“what we loved as children, we will end up protecting as adults”
Cooplay is a game for children composed of six figurative worlds (modular tables) to explore through experimentation and imagination. It is a catalyst for free play in the early learning age, a strongly sensitive and motor stage.
According to Simon Nicholson’s theory of loose parts, “the creative potential of a space is directly proportional to the number of objects in it”.
Under these premises, Cooplay promotes play through the objects of the environment, overcoming the economic and spatial barriers of the natural playground. It is a tool for parents and educators, adaptable to any space, capable of generating free, creative and experimental play situations.
Cooplay arises as a response to the loss of contact with nature and the excessive consumption of toys during childhood.
The initial proposal, inspired by a childhood like the ones before it, develops an object that adapts to the exterior space to promote the experience of playing in nature, without rules and without prohibitions. The evolution of Cooplay was marked by the term imagination, an intrinsic capacity of our childhood that makes it possible to give value to the most insignificant object.
As a result, Cooplay worlds are a proposal for through which children develop their imagination by establishing the necessary bridges and emotional ties with their surroundings, to give value to a basic idea: “what we loved as children, we will end up protecting as adults”.
Project life cycle assessment
Learn about the environmental impact of the entire manufacturing process of the 8 projects of the Toca Madera call. How much wood was used? What was its carbon footprint? Would it have been more efficient to build it in another country?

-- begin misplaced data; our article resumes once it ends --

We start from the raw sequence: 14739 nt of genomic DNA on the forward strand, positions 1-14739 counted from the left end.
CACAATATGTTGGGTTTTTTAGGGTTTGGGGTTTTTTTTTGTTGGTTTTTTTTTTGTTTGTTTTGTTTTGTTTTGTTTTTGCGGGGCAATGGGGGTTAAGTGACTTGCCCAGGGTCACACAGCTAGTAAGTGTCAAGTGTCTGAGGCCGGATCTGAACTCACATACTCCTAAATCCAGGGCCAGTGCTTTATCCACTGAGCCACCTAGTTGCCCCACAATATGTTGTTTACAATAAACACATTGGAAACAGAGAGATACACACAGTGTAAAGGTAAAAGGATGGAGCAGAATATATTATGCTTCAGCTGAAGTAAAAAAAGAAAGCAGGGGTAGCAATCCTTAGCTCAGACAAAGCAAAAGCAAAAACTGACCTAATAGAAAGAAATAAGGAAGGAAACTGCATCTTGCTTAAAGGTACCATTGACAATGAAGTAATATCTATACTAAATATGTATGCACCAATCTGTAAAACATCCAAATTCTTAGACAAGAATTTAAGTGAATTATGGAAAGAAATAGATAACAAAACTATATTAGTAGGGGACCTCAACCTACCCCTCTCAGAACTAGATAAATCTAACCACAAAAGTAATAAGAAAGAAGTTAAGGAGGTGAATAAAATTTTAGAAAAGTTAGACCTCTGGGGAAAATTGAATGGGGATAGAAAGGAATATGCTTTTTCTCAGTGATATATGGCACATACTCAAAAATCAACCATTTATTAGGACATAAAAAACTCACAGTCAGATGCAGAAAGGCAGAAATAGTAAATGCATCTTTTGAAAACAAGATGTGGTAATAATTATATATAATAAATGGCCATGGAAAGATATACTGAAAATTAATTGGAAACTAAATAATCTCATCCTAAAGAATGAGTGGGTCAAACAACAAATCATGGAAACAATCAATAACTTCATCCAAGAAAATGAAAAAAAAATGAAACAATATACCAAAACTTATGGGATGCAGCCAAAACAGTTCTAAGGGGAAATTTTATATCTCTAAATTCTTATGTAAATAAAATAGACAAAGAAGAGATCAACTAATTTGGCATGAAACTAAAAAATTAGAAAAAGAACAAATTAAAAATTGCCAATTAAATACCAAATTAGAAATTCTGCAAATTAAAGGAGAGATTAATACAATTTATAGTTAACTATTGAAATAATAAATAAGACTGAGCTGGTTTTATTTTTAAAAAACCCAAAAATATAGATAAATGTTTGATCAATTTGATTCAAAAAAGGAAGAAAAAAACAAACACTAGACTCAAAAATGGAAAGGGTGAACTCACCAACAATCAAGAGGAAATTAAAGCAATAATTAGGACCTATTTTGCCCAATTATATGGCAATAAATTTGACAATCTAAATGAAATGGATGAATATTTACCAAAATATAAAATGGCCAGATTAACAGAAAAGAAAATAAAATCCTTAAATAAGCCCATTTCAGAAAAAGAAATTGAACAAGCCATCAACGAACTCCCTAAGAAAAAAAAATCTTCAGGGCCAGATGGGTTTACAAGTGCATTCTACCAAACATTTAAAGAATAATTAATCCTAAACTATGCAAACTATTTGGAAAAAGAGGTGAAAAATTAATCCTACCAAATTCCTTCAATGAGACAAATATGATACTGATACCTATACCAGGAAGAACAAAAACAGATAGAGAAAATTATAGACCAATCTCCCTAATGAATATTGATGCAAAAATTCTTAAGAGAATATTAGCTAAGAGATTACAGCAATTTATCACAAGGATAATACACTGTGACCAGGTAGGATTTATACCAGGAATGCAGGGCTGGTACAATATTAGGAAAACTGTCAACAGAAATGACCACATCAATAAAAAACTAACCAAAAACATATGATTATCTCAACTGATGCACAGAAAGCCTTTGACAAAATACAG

Volume of red oak (kg)
Replacement rate (seconds)
Total carbon footprint (kg co2 eq.)
Interior Architect and Political Scientist
After my studies in Political Science at the Universidad Complutense de Madrid, in 2013 I started an Interior Architecture Degree at the Universidad Politécnica de Madrid, which I finished in 2017 with honours in my final project.
During these years I developed different interior design projects and participated in projects for IFEMA, Mulafest and DecorAcción.
Among my outstanding pieces are the RT12 shelf and the Twin bench. With them I explore, within product design, how an everyday object is capable of generating spatial situations that reproduce and multiply, just like our social relations.
Currently, thanks to these years of experience in the world of design and my interest in the area of social design, I am exploring different paths of development within critical design. In my work I aim to reflect on the simplicity of a common way of life and generate experiences that show how fascinating the most everyday objects can be.